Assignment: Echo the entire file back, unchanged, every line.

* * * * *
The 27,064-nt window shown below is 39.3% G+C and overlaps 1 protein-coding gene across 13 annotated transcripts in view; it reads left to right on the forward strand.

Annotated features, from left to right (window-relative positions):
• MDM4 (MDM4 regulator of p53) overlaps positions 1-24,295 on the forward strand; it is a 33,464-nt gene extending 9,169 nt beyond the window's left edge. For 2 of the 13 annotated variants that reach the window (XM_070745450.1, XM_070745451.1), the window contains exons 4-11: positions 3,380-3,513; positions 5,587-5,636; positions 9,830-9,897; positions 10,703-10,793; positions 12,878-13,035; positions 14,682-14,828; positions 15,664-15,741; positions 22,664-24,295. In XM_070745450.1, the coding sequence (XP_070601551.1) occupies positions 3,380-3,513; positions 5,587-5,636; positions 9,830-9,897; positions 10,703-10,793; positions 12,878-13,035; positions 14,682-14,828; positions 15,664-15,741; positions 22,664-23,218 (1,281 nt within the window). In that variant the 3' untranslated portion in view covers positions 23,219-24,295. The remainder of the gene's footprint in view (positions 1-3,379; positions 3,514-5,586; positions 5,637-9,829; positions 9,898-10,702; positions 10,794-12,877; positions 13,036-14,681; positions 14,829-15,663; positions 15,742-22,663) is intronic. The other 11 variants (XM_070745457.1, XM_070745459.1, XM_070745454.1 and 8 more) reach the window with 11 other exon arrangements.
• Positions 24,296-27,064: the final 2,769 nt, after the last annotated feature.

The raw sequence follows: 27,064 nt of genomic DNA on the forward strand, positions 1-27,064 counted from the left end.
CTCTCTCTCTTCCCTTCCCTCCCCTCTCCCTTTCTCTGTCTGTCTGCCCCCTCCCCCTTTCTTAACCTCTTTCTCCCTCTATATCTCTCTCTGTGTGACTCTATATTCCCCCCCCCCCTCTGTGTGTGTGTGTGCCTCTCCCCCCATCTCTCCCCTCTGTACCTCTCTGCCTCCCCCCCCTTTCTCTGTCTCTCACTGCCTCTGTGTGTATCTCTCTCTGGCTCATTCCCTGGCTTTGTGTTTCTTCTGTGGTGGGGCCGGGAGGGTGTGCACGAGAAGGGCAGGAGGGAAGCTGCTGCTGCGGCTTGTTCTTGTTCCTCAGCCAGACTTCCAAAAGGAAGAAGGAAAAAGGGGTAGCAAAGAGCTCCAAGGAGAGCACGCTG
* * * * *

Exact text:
The 27,064-nt window shown below is 39.3% G+C and overlaps 1 protein-coding gene across 13 annotated transcripts in view; it reads left to right on the forward strand.

Annotated features, from left to right (window-relative positions):
• MDM4 (MDM4 regulator of p53) overlaps positions 1-24,295 on the forward strand; it is a 33,464-nt gene extending 9,169 nt beyond the window's left edge. For 2 of the 13 annotated variants that reach the window (XM_070745450.1, XM_070745451.1), the window contains exons 4-11: positions 3,380-3,513; positions 5,587-5,636; positions 9,830-9,897; positions 10,703-10,793; positions 12,878-13,035; positions 14,682-14,828; positions 15,664-15,741; positions 22,664-24,295. In XM_070745450.1, the coding sequence (XP_070601551.1) occupies positions 3,380-3,513; positions 5,587-5,636; positions 9,830-9,897; positions 10,703-10,793; positions 12,878-13,035; positions 14,682-14,828; positions 15,664-15,741; positions 22,664-23,218 (1,281 nt within the window). In that variant the 3' untranslated portion in view covers positions 23,219-24,295. The remainder of the gene's footprint in view (positions 1-3,379; positions 3,514-5,586; positions 5,637-9,829; positions 9,898-10,702; positions 10,794-12,877; positions 13,036-14,681; positions 14,829-15,663; positions 15,742-22,663) is intronic. The other 11 variants (XM_070745457.1, XM_070745459.1, XM_070745454.1 and 8 more) reach the window with 11 other exon arrangements.
• Positions 24,296-27,064: the final 2,769 nt, after the last annotated feature.

The raw sequence follows: 27,064 nt of genomic DNA on the forward strand, positions 1-27,064 counted from the left end.
CTCTCTCTCTTCCCTTCCCTCCCCTCTCCCTTTCTCTGTCTGTCTGCCCCCTCCCCCTTTCTTAACCTCTTTCTCCCTCTATATCTCTCTCTGTGTGACTCTATATTCCCCCCCCCCCTCTGTGTGTGTGTGTGCCTCTCCCCCCATCTCTCCCCTCTGTACCTCTCTGCCTCCCCCCCCTTTCTCTGTCTCTCACTGCCTCTGTGTGTATCTCTCTCTGGCTCATTCCCTGGCTTTGTGTTTCTTCTGTGGTGGGGCCGGGAGGGTGTGCACGAGAAGGGCAGGAGGGAAGCTGCTGCTGCGGCTTGTTCTTGTTCCTCAGCCAGACTTCCAAAAGGAAGAAGGAAAAAGGGGTAGCAAAGAGCTCCAAGGAGAGCACGCTG